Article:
Robert is a PhD-student (supervisor: Prof. Michael Tomasello) at the Department of Developmental and Comparative Psychology at the Max Planck Institute for Evolutionary Anthropology in Leipzig, Germany. Together with Prof. Gert Westermann from Oxford Brookes University, he worked at the Oxford Brookes University Babylab while obtaining his Master's degree in Oxford. Their project investigated the understanding of emotions in infants with the use of pupil dilation as a measure of infants' arousal and surprise responses. The current research focus lies on comparing different techniques of analyzing pupil data in order to estimate its feasibility to address questions regarding infants' understanding of complex social cognitive phenomena. In Leipzig, Robert is now interested in (and excited about) the ontogeny of emotion understanding and how this influences pro-social behavior.
Rachel Wu is a final year PhD student at the Centre for Brain and Cognitive Development, Birkbeck, University of London (UK), where she is working with Natasha Kirkham and Denis Mareschal. Rachel received a BA in Psychology and a BA in Anthropology from Carnegie Mellon University (USA) and an MSc in Psychoanalysis at the Anna Freud Centre, University College London (UK). During her PhD, Rachel has conducted several eye-tracking studies with over 550 infants investigating how they learn multimodal and statistical events from social and non-social attention cues in a cluttered environment. In addition to using typical looking time measures to infer learning, she works with Chen Yu and Daniel Yurovsky to find patterns in looking behavior and to use computer models to predict and interpret good learning. Rachel also uses an infant-directed paradigm registering gaze-contingent responses to train infants to learn from attention cues. She is interested in using pupil dilation responses to obtain converging evidence for learning as well as for inferring learning when other measures fail. In her spare time, Rachel sculpts, illustrates, and plays violin.
Esther Wu is currently pursuing a Master degree in Psychology at the University of Oslo, in Norway (supervisors: Prof. Bruno Laeng & Prof. Svein Magnussen). Prior to that, she obtained her Bachelor degree in Engineering from the National University of Singapore, and has worked as an engineer in both Singapore and the United States. Her interests lie in face processing, emotions, eyewitness memory, eye-tracking and pupillometry. She hopes to pursue a Ph.D. in the near future.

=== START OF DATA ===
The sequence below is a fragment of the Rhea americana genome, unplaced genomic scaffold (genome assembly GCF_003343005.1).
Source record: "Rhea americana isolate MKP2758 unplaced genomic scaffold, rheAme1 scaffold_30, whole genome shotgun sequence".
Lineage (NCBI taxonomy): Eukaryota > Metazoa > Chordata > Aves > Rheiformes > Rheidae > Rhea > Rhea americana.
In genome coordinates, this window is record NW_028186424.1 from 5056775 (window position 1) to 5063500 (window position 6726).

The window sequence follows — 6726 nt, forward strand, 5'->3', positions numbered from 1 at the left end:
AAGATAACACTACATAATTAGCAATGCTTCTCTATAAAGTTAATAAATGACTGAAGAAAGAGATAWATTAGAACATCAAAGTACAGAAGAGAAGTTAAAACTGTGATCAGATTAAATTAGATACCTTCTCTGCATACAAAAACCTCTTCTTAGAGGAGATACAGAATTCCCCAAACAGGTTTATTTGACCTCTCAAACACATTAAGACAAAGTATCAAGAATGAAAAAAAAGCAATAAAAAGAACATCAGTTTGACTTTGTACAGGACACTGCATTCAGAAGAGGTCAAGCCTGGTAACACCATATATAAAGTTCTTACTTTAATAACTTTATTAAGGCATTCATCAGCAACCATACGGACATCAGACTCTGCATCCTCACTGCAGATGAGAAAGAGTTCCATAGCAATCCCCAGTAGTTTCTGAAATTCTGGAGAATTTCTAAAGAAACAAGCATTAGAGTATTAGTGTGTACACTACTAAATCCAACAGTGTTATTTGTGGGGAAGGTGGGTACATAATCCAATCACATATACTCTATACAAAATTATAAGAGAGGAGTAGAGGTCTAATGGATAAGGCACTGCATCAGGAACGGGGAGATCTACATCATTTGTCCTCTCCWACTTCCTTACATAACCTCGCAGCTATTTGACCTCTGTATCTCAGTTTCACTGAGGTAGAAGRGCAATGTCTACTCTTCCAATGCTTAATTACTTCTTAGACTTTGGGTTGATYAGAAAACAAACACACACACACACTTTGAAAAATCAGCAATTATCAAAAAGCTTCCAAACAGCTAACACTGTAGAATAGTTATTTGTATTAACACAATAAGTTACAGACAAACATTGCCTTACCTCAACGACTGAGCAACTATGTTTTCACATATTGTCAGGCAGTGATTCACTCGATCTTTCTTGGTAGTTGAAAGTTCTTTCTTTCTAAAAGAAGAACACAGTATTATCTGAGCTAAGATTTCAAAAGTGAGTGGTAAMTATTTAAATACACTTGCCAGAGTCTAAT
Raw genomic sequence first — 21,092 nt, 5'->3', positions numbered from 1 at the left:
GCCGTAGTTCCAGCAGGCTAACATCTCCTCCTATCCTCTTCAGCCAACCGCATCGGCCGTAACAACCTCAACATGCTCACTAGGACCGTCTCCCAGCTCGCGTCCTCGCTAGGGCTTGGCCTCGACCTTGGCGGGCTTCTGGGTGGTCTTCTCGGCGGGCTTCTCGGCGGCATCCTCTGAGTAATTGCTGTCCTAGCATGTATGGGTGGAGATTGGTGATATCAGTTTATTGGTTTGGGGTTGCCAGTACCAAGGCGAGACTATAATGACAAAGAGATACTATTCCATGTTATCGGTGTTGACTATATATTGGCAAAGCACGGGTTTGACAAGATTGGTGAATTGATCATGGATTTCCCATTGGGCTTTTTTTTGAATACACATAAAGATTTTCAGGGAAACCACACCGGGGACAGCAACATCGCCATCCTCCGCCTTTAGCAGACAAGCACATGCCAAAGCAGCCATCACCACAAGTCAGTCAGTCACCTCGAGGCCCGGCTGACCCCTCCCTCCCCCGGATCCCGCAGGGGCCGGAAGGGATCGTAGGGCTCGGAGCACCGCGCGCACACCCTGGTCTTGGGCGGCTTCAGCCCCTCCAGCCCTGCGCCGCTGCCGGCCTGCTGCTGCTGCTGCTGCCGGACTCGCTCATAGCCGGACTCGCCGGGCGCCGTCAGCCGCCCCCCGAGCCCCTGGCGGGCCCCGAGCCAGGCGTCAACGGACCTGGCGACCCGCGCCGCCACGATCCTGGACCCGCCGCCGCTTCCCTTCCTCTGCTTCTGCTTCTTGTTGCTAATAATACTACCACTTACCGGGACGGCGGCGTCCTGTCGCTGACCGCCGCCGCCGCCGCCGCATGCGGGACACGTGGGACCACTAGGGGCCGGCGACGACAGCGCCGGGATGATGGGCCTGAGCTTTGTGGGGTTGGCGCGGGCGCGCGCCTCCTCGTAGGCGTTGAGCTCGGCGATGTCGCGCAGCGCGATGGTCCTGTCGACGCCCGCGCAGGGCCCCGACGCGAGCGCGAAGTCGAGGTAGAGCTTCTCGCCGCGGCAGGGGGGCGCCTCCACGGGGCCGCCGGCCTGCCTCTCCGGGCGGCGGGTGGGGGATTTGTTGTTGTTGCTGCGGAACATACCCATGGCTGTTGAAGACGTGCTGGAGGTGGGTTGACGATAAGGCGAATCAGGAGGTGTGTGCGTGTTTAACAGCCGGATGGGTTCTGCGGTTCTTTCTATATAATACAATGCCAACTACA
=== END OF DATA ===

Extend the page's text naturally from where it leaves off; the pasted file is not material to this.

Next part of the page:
Dorothea Ullwer studied psychology and is currently studying medicine at the Humboldt – University and the Charité in Berlin. Since 2007 she is engaged in the research on fluid intelligence, mathematical cognition and executive functions. Her diploma thesis at the Berlin NeuroImaging Center was about the influence of mathematical giftedness on eye – movement parameters and problem solving strategies. She is a member in a research project of Professor Elke van der Meer at the chair of Cognitive Psychology at Humboldt – University. The interdisciplinary project focuses on the analysis of learning and resource allocation in mathematical cognition and uses pupillary and eye – tracking as well as neuroimaging data analysis. Dorothea’s scientific interest lies in the combination of psychological and medical knowledge on the research of cognition and behaviour.
Steven Harry Pieter van de Pavert
Steven van de Pavert is a Master student in Cognitive Neuroscience at the University of Oslo and is supervised by Thomas Espeseth and prof. Bruno Laeng. Steven received his BA in Biological Psychology at Maastricht University, the Netherlands. Currently he is focusing on several projects involving pupillometry and fMRI using the multiple object tracking paradigm. In addition, Steven has developed a pupillometry preprocessing program, enabling efficient data cleaning and sorting prior to statistical analyses.